Project Reference: AGL2012-39965-C02-01/02

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The enzyme succinate dehydrogenase (SDH) has become a promising molecular target to which attention has been paid by the most important agrochemical companies, as reflected by the fact that, out of the different fungicides developed in recent years, as many as 7 of them display inhibition of SDH as a mode of action. Among these new products, the fungicides fluopyram, fluxapyroxad and penthiopyrad are prominent. The use of these new pesticides, currently being introduced, will most likely become widespread in the coming years, making them potential chemical contaminants of horticultural products. In this context, rapid methods of analysis to complement the most common chromatographic-based methods will be of great help in ensuring the quality and safety of food.

Fungicidas fluopyram, fluxapyroxad y penthiopyrad

It is particularly in this line that the main objective of the present research project has been focused. New rapid and user-friendly specific procedures, based on immunochemical methods, for the analysis of SDH fungicides in horticultural products have been developed. As a previous step in the development of these systems, it has been necessary to generate the corresponding immunoreagents (functionalized haptens, fungicide-protein conjugates and antibodies) specific for each of the three fungicides addressed in the project. By properly combining antibodies and assay conjugates, it has been possible to develop competitive ELISA-based methods capable of determining with high sensitivity (well below established maximum residue limits) and selectivity each of the target compounds in different foods (stone fruits, grapes, juices, and wine).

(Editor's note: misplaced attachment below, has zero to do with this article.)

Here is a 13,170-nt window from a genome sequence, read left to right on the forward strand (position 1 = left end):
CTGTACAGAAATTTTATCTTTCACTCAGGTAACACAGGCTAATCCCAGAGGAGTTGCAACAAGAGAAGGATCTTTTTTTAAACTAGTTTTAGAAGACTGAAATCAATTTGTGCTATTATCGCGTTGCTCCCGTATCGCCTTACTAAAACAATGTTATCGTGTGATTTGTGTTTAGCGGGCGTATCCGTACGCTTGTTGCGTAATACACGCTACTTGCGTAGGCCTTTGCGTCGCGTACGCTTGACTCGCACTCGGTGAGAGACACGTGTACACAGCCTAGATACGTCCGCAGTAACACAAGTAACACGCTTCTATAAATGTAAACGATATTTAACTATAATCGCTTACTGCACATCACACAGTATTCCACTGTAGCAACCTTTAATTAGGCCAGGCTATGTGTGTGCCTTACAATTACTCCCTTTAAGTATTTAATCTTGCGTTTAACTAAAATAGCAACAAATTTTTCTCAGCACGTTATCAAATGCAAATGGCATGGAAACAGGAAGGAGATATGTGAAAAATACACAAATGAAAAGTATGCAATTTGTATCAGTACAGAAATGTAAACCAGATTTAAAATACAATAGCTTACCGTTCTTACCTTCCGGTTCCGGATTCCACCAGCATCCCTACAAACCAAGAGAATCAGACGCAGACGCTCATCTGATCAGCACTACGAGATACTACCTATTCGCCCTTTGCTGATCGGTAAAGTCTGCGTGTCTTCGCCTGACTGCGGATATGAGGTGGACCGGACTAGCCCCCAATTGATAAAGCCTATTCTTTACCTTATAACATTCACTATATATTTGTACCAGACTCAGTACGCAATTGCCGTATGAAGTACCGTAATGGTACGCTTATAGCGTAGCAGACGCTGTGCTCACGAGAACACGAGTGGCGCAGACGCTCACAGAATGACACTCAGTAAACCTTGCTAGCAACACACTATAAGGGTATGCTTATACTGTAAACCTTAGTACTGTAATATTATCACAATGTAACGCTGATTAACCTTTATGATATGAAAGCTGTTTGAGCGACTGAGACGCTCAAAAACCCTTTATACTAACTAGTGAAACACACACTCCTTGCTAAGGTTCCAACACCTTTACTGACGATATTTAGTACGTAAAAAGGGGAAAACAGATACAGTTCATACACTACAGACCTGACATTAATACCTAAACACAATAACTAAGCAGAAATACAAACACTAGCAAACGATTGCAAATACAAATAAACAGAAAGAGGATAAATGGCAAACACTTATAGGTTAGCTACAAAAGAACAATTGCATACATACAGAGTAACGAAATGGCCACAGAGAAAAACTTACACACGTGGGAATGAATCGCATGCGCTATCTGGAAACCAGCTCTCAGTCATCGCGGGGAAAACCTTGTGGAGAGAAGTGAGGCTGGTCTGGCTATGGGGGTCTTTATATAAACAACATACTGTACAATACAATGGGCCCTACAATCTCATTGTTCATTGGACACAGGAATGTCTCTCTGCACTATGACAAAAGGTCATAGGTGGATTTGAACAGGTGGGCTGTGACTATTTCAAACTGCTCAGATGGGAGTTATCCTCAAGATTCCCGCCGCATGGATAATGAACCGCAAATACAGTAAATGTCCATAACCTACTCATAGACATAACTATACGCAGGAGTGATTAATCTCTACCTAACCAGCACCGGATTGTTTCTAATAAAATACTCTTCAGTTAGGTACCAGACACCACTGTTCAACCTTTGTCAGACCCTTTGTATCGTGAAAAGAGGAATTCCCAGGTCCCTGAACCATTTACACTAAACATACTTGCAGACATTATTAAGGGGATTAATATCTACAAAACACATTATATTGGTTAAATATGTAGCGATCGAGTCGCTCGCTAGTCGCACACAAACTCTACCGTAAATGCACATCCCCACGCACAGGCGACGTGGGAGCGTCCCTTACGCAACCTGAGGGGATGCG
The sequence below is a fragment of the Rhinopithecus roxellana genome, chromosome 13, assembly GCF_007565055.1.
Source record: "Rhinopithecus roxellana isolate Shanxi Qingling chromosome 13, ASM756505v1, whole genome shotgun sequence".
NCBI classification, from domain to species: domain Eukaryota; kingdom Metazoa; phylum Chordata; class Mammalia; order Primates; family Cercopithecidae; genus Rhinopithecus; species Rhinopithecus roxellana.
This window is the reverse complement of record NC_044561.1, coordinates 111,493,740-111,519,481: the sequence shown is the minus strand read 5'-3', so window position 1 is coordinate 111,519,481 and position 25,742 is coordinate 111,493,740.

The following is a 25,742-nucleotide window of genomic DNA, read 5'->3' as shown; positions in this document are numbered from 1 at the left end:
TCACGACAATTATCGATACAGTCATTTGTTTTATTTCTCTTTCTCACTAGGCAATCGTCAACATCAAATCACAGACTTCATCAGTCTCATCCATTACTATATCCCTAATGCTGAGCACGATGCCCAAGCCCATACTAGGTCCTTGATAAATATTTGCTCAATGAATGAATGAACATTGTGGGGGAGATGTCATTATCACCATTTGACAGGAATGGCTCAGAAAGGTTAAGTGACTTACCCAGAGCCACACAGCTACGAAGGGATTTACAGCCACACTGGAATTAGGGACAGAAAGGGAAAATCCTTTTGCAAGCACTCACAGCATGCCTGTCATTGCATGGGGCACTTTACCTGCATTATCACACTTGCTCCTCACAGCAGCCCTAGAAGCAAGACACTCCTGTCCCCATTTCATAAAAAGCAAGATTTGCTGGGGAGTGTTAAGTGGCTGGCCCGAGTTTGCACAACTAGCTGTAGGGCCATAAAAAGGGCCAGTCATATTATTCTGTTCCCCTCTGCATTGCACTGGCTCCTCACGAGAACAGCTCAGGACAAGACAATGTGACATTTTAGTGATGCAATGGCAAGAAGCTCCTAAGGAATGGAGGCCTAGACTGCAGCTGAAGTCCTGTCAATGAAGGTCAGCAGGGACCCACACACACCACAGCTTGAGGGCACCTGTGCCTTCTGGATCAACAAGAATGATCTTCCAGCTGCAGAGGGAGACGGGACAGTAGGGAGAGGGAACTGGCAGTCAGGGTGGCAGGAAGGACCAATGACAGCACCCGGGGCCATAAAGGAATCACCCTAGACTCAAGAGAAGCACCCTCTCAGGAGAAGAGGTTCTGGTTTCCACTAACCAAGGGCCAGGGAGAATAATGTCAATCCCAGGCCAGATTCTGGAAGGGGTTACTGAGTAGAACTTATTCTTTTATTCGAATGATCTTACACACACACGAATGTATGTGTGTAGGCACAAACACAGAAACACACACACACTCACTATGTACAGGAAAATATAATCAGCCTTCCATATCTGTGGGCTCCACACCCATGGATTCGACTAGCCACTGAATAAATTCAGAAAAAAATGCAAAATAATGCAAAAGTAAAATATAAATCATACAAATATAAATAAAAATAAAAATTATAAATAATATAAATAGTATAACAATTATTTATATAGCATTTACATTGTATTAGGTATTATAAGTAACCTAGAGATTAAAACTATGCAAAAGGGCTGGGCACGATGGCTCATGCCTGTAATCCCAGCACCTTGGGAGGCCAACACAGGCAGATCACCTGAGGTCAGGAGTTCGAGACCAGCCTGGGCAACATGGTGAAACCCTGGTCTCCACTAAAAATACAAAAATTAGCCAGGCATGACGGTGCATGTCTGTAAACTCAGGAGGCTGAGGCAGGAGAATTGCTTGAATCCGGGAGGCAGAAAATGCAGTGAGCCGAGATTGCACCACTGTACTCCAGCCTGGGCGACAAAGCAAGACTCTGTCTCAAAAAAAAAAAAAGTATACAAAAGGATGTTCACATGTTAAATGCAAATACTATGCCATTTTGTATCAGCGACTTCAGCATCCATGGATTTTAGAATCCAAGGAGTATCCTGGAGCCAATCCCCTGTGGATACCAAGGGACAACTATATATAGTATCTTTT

In addition, we have also carried out the evaluation of new nanomaterials as immunizing vehicles. For this purpose, immunogens have been prepared from multiple wall carbon nanotubes (MWNT) with different surface morphological characteristics and functionalized supeficially to enable the covalent attachment of protein-hapten conjugates or the haptens themselves. These constructs have been shown to be capable of triggering a secondary immune response equivalent in quality and quantity to that obtained with traditional conjugates, even employing doses of hapten up to 300 times lower than usual. In addition, it has been observed that immunization with MWNTs is safer for animals, and that these nanomaterials have some adjuvant character as long as their functionalization is performed with protein conjugates